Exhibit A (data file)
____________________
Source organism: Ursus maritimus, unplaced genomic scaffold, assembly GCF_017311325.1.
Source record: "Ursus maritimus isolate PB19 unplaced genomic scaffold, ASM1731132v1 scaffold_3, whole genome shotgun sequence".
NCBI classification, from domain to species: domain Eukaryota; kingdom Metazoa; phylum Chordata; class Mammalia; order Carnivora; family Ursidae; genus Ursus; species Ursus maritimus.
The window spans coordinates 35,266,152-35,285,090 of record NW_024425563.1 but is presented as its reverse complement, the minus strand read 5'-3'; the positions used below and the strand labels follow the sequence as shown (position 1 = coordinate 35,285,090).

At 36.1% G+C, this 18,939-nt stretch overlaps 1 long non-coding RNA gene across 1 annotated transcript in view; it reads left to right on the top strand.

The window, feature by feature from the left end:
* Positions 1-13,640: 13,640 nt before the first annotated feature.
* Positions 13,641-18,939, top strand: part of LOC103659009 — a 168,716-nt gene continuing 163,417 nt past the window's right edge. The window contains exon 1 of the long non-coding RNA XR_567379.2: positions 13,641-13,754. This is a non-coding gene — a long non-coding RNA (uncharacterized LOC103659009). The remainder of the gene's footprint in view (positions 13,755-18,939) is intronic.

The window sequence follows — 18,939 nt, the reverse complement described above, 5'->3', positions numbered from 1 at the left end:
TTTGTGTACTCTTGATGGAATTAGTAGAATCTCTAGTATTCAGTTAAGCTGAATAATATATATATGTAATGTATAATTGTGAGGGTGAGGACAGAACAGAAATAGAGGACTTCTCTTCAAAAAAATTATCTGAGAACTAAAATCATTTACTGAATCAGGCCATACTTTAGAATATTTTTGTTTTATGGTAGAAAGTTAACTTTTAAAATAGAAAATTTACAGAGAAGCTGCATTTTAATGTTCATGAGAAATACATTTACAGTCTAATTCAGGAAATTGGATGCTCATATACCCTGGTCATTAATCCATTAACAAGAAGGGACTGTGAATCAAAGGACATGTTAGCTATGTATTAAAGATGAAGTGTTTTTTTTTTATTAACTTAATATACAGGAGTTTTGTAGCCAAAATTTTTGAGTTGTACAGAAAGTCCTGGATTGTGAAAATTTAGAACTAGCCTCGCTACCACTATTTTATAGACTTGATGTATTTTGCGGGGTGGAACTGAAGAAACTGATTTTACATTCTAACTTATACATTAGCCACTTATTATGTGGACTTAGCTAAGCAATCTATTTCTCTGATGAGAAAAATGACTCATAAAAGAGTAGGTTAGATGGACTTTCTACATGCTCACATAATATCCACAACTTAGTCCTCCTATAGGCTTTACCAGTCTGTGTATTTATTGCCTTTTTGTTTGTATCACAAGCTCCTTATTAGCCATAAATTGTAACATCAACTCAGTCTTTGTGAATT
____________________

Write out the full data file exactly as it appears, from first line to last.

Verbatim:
Source organism: Ursus maritimus, unplaced genomic scaffold, assembly GCF_017311325.1.
Source record: "Ursus maritimus isolate PB19 unplaced genomic scaffold, ASM1731132v1 scaffold_3, whole genome shotgun sequence".
NCBI classification, from domain to species: domain Eukaryota; kingdom Metazoa; phylum Chordata; class Mammalia; order Carnivora; family Ursidae; genus Ursus; species Ursus maritimus.
The window spans coordinates 35,266,152-35,285,090 of record NW_024425563.1 but is presented as its reverse complement, the minus strand read 5'-3'; the positions used below and the strand labels follow the sequence as shown (position 1 = coordinate 35,285,090).

At 36.1% G+C, this 18,939-nt stretch overlaps 1 long non-coding RNA gene across 1 annotated transcript in view; it reads left to right on the top strand.

The window, feature by feature from the left end:
* Positions 1-13,640: 13,640 nt before the first annotated feature.
* Positions 13,641-18,939, top strand: part of LOC103659009 — a 168,716-nt gene continuing 163,417 nt past the window's right edge. The window contains exon 1 of the long non-coding RNA XR_567379.2: positions 13,641-13,754. This is a non-coding gene — a long non-coding RNA (uncharacterized LOC103659009). The remainder of the gene's footprint in view (positions 13,755-18,939) is intronic.

The window sequence follows — 18,939 nt, the reverse complement described above, 5'->3', positions numbered from 1 at the left end:
TTTGTGTACTCTTGATGGAATTAGTAGAATCTCTAGTATTCAGTTAAGCTGAATAATATATATATGTAATGTATAATTGTGAGGGTGAGGACAGAACAGAAATAGAGGACTTCTCTTCAAAAAAATTATCTGAGAACTAAAATCATTTACTGAATCAGGCCATACTTTAGAATATTTTTGTTTTATGGTAGAAAGTTAACTTTTAAAATAGAAAATTTACAGAGAAGCTGCATTTTAATGTTCATGAGAAATACATTTACAGTCTAATTCAGGAAATTGGATGCTCATATACCCTGGTCATTAATCCATTAACAAGAAGGGACTGTGAATCAAAGGACATGTTAGCTATGTATTAAAGATGAAGTGTTTTTTTTTTATTAACTTAATATACAGGAGTTTTGTAGCCAAAATTTTTGAGTTGTACAGAAAGTCCTGGATTGTGAAAATTTAGAACTAGCCTCGCTACCACTATTTTATAGACTTGATGTATTTTGCGGGGTGGAACTGAAGAAACTGATTTTACATTCTAACTTATACATTAGCCACTTATTATGTGGACTTAGCTAAGCAATCTATTTCTCTGATGAGAAAAATGACTCATAAAAGAGTAGGTTAGATGGACTTTCTACATGCTCACATAATATCCACAACTTAGTCCTCCTATAGGCTTTACCAGTCTGTGTATTTATTGCCTTTTTGTTTGTATCACAAGCTCCTTATTAGCCATAAATTGTAACATCAACTCAGTCTTTGTGAATT